On Twitter, rapper MC Hammer describes his arrest last week by Dublin police as "a teachable moment," but the agency insists it did nothing wrong and took exception to some of his post-arrest tweets.
Hammer lashed out at police Saturday on Twitter, two days after his arrest on suspicion of obstructing an officer in the performance of their duties and resisting an officer.
Hammer, 50, an Oakland native and Tracy resident whose birth name is Stanley Kirk Burrell, was arrested Thursday at the Hacienda Crossings shopping center, according to Dublin police Lt. Herb Walters.
Police on Monday had a different version than Hammer's. Walters said Hammer was blaring his music, uncooperative and argumentative,
and that he refused to answer any questions about his vehicle. The vehicle was not registered to Hammer, Walters said.
Hammer lashed out on Twitter on Saturday, telling his 3.1 million followers that he was accosted without cause by a "chubby elvis looking dude" who he said tapped "on my car window," and, when Hammer rolled his window down, asked, "Are you on parole or probation?"
Walters said Hammer "was playing his stereo very loud, to the point where the officer said he could hear it from 50 feet away." Walters said the officer tried to communicate with Hammer but was met with obstinance during the encounter.
Hammer also maintained on Twitter that the officer tried to pull him from the car and that the officer "pulled out his guns, blew his whistle and yelled for help." Later, he tweeted that "the only thing more dangerous than a scared man with a gun is a scared man with an agenda, a gun and badge."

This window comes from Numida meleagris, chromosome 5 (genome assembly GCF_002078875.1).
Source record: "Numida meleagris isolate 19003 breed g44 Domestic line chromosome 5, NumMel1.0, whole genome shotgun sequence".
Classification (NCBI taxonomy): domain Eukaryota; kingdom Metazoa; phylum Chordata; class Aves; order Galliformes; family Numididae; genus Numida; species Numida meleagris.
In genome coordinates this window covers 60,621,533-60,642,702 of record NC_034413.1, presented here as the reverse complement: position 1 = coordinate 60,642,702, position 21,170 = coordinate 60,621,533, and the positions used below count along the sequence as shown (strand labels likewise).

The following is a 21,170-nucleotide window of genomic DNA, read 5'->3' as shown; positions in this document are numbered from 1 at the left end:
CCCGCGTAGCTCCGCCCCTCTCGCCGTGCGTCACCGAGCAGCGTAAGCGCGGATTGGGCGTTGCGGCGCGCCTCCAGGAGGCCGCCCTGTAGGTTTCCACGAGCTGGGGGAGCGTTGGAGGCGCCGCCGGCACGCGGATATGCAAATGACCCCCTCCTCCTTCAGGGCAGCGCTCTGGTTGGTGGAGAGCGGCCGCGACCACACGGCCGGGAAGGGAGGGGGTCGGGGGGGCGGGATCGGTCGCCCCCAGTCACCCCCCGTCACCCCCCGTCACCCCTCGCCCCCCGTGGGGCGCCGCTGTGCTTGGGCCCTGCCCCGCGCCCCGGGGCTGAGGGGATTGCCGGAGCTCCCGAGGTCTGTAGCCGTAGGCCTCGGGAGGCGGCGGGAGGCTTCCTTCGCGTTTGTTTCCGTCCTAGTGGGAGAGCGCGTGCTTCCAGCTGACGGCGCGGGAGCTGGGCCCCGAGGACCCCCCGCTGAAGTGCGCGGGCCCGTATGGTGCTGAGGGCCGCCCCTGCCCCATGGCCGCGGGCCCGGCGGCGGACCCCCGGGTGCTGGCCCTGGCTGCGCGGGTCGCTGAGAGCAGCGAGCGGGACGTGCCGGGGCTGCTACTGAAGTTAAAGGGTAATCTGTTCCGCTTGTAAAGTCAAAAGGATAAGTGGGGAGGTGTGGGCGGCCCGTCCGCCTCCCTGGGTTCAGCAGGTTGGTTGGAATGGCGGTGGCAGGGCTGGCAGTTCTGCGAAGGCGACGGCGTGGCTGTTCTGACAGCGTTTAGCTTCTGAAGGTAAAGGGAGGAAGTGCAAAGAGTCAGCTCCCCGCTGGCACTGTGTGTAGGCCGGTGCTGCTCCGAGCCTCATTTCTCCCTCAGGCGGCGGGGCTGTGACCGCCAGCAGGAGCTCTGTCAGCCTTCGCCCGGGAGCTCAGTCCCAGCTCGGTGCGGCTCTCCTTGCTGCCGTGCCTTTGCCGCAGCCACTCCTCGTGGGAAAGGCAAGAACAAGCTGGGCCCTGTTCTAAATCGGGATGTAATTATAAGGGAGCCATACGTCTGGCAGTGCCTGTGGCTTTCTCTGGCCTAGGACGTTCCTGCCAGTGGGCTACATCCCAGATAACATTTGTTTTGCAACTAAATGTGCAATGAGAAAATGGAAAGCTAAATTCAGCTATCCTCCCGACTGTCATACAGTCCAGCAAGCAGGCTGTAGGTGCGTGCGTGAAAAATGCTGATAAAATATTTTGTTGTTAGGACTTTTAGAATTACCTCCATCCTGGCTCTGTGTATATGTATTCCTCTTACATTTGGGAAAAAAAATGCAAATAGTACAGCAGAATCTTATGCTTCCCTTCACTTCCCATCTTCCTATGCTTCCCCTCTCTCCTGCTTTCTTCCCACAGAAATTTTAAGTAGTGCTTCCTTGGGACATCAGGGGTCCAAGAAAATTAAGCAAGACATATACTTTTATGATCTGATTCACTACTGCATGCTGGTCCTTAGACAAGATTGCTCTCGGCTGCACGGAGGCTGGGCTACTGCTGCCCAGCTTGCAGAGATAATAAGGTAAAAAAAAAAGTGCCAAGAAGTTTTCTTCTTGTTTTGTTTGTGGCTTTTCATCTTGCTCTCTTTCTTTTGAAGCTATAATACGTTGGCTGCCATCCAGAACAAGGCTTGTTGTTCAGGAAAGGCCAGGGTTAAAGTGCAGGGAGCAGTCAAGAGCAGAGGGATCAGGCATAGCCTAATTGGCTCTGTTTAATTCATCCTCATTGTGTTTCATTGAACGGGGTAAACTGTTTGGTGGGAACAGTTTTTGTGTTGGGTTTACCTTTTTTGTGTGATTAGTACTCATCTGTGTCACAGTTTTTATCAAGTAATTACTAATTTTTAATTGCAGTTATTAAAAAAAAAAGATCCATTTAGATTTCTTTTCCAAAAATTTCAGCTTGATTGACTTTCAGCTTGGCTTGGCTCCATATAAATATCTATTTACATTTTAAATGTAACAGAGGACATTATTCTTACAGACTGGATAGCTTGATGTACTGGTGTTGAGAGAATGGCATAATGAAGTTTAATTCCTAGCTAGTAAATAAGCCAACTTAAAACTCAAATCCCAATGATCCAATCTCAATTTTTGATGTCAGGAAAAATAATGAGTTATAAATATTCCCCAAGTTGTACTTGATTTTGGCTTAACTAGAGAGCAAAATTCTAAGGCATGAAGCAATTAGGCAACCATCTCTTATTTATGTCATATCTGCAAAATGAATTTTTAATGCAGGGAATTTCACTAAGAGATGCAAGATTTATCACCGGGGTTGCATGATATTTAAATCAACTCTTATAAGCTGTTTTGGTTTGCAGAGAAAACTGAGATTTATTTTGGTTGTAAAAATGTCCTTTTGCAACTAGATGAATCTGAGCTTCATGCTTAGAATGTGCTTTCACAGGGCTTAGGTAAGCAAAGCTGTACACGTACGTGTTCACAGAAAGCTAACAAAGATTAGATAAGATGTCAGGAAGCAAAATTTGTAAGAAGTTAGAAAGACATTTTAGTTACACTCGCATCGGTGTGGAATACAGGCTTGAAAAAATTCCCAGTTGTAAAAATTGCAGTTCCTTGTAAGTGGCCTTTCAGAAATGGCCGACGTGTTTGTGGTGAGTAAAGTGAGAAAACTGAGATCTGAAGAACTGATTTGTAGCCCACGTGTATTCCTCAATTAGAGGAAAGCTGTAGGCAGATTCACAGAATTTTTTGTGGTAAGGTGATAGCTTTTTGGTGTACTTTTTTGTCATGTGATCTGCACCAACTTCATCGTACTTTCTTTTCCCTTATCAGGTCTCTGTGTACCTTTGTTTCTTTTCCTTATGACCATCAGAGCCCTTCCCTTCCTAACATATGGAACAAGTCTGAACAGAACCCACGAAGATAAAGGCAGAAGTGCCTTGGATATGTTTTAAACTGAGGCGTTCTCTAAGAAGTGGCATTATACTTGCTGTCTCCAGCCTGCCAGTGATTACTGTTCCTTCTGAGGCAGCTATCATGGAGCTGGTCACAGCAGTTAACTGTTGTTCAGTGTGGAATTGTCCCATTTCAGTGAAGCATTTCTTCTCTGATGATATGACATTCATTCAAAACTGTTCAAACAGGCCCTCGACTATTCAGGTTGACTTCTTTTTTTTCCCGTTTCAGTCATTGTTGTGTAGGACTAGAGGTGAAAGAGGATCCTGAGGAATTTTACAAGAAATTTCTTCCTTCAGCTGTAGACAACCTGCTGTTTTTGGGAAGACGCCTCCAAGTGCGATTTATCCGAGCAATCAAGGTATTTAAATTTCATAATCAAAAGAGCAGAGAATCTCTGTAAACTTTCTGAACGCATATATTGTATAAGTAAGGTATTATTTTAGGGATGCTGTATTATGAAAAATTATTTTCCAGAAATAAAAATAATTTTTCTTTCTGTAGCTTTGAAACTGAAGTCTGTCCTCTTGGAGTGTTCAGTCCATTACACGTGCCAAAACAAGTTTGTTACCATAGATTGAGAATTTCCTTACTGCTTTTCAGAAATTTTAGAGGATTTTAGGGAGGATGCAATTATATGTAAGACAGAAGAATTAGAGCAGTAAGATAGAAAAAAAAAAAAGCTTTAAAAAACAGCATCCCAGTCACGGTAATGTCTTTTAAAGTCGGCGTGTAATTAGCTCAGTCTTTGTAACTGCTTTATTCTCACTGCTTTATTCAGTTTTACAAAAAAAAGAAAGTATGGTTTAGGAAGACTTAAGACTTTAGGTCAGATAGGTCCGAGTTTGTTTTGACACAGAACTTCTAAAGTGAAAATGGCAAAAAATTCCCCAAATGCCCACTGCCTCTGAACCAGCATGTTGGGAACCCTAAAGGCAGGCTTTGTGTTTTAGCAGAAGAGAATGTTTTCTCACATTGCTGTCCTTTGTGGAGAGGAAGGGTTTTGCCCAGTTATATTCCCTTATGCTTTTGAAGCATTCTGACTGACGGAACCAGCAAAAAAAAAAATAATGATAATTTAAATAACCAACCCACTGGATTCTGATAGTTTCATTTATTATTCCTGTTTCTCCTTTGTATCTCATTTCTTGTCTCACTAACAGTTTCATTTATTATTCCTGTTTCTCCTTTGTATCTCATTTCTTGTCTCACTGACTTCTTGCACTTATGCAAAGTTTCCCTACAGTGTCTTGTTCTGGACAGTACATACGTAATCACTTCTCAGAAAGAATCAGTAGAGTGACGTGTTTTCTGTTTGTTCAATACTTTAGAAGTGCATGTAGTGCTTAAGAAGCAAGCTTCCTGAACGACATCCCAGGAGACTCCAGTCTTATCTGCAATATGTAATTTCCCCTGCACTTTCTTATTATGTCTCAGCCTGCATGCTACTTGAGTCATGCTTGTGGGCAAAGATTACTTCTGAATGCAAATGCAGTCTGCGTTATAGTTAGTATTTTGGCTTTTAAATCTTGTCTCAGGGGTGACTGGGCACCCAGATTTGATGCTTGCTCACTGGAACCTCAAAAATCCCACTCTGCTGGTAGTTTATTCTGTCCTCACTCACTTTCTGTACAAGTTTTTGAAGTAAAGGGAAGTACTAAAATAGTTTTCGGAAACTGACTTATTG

Said Walters of the rapper's claim the officer drew guns: "No. That did not happen."
Walters also responded to a tweet by Hammer that said Hammer was injected with something "under the guise of a 'Skin Test'"when he was booked at Santa Rita Jail in Dublin.
"He was given a tuberculosis injection, which is standard operating procedure when anyone is booked into the jail," Walters said. "When someone comes to the jail, we don't know if they have TB or not, so, again, it's standard operating procedure."
Burrell, 50, is a multiplatinum recording artist who scored hits with songs like "U Can't Touch This" and "Too Legit to Quit." A devout Christian who has spoken publicly about his faith on numerous occasions, Burrell has not had any previous public run-ins with the law.
Burrell declined interview requests sent through Twitter over the weekend and could not be reached for comment Monday. On Sunday, his flurry of commentary slowed, but he continued to respond to supportive fans, re-tweeting one post that called him the "Honorary Mayor of the Bay Area."
The morning after his arrest, Burrell appeared at San Quentin Prison as a mentor in the "Last Mile" program, which helps inmates prepare for new lives out of custody by encouraging them to develop smartphone and computer apps. He also said he's not bitter.
"Instead of being bitter, I'm taking the opportunity to make this a 'teachable moment' and 'eye opener' for many friends & colleagues," he tweeted.
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